Villagers default on medication

Villagers default on medication

QACHA’S NEK – ’MAMOALOSI Taemane has stopped what was once a routine five-hour journey trudging through rough and rocky terrain to collect her medication for high blood pressure.
And it is not because there is a road now to Ha-Sekake Clinic from her village. The 80-year-old is simply too old to endure the odious trips to the health facility and has resigned herself to fate.
Long distances to the medical facility and financial constraints have forced Taemane and several other elderly people in Ha-Moleleki and surrounding villages to default on their medication for hypertension and other conditions.
Taemane does not recall when she last walked to Ha-Sekake Clinic to collect her medication.
“It is a long time ago,” she tells thepost. Sitting on a small rock, she describes the trips to the clinic as “too tiresome”.

Occasionally sniffing tobacco snuff from a small lid of a plastic container, Taemane says she began going to the clinic “some years ago” after health workers told her that her blood pressure was “very high and I was advised to go to the nearest clinic”.
The nearest clinic was at Ha-Sekake, which is quite far from her home. For years she endured the distance, unfailingly going to the clinic to collect her medication monthly.
She does not recall how old she was when she was diagnosed with high blood pressure. But she knows too well that it is a trip she is not willing to undertake by foot again anytime soon.
The footpath to Ha-Sekake meanders through rocky and in some places bushy mountains and across several deep gorges.

As old age caught up with her, Taemane could longer take it so she decided to default on her live-saving medication. This was despite warnings from clinicians against unilaterally making changes to the blood pressure medication.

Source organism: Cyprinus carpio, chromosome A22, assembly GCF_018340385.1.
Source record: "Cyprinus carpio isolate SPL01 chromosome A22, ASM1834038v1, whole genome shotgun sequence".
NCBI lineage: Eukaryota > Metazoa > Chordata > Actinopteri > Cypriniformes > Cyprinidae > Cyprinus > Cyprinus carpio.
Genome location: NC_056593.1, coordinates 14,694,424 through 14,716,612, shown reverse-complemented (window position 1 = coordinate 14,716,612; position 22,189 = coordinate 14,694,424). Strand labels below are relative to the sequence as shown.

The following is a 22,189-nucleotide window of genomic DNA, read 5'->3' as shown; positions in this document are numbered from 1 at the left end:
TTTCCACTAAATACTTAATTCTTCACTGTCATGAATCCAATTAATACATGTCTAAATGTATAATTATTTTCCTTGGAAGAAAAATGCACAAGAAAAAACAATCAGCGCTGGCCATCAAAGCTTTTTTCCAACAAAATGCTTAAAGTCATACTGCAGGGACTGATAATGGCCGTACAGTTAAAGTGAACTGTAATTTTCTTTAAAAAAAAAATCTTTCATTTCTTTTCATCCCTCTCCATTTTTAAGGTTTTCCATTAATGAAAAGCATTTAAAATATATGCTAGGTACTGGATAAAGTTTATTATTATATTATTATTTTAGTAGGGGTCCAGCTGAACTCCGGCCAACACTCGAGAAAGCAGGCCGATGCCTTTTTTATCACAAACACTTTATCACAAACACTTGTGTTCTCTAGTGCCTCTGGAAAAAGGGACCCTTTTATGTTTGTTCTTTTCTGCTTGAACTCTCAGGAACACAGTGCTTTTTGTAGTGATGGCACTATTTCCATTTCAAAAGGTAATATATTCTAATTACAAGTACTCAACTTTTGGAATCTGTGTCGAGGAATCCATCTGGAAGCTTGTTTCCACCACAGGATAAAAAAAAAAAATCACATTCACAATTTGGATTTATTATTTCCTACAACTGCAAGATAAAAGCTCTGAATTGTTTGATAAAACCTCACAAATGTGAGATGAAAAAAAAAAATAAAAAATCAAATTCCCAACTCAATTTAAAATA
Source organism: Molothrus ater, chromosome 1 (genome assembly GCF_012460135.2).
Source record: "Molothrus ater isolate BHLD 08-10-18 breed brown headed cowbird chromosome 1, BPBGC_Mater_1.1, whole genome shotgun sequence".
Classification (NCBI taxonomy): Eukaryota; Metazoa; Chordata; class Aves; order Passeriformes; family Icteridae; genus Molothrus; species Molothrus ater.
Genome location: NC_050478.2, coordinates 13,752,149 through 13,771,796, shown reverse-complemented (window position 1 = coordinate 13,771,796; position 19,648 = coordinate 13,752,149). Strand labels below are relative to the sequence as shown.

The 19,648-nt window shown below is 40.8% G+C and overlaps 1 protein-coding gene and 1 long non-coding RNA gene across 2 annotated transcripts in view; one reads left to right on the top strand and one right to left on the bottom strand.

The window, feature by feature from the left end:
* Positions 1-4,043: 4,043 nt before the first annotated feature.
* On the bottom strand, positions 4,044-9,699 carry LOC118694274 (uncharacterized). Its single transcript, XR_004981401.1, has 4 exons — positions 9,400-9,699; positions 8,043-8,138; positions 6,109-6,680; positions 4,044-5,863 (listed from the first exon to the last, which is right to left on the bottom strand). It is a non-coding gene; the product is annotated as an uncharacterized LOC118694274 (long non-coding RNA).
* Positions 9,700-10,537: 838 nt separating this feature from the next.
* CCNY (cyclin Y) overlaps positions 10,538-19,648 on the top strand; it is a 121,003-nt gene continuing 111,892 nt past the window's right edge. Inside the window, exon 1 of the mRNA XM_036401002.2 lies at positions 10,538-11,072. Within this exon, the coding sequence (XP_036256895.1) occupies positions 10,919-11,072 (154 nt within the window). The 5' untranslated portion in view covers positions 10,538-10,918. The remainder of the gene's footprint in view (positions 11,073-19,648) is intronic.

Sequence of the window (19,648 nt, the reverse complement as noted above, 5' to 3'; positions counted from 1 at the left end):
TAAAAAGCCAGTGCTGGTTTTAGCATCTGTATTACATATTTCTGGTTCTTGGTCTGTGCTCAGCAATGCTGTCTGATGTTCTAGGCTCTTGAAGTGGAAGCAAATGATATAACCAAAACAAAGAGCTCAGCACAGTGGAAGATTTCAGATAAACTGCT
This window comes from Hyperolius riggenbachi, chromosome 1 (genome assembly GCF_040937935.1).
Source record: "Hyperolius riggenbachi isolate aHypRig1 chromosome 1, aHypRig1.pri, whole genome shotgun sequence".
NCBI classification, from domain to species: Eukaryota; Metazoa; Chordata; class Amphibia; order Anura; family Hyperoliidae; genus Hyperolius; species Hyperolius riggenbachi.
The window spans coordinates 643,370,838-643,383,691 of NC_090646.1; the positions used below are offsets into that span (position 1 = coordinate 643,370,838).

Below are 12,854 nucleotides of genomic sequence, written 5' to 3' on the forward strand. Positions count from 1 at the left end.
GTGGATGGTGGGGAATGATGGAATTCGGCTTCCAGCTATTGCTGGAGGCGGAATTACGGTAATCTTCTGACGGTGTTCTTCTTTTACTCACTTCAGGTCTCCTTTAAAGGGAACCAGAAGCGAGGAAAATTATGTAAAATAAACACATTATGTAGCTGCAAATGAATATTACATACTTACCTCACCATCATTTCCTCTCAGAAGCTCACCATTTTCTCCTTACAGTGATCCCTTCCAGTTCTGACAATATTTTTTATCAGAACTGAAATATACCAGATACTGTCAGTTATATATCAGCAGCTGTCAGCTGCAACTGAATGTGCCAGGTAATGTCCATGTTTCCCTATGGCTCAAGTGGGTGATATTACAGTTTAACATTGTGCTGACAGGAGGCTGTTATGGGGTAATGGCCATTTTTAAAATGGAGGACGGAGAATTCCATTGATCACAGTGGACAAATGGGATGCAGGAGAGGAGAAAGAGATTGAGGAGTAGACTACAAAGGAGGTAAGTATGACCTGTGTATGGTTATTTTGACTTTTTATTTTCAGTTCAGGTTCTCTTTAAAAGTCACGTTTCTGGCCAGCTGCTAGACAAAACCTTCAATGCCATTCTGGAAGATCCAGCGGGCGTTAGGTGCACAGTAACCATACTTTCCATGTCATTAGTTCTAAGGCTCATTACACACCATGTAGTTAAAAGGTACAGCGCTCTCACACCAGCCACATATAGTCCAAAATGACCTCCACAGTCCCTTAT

Health professionals say it is critical for patients to consult with their doctor before deciding to stop blood pressure medication.
Abruptly stopping any medication for blood pressure could be dangerous and puts patients at the risk of a heart attack, stroke and other life-threatening conditions, health experts say.
Taemane says she may consider returning to the clinic after receiving her M750 monthly pension when she will also do her shopping.

In the nearby village of Ha-Ramotšeoa, ’Maretsepile Poposana, says she was diagnosed with high blood pressure at the age of 45.
Since then, the 66-year-old says she had been religiously taking treatment but was forced to stop after she moved to Ha-Ramotšeoa, an area she says is too far from the clinic.
“I had to move to my current location and the distance to the clinic is exhausting,” says Poposana.
“I have to walk for about five hours before reaching Ha-Sekake.”
She adds: “I used to ask my friend who stayed nearer to the clinic to allow me to sleep for a night so that I could make it to the clinic earlier. Unfortunately she died.”
Poposana says she has since asked one of her neighbors to lend her some money to travel to the clinic by bus.
“I will only go if she doesn’t disappoint me,” says Poposana.

Others say they are old but can still walk to the clinic. Yet, their journeys have been fruitless.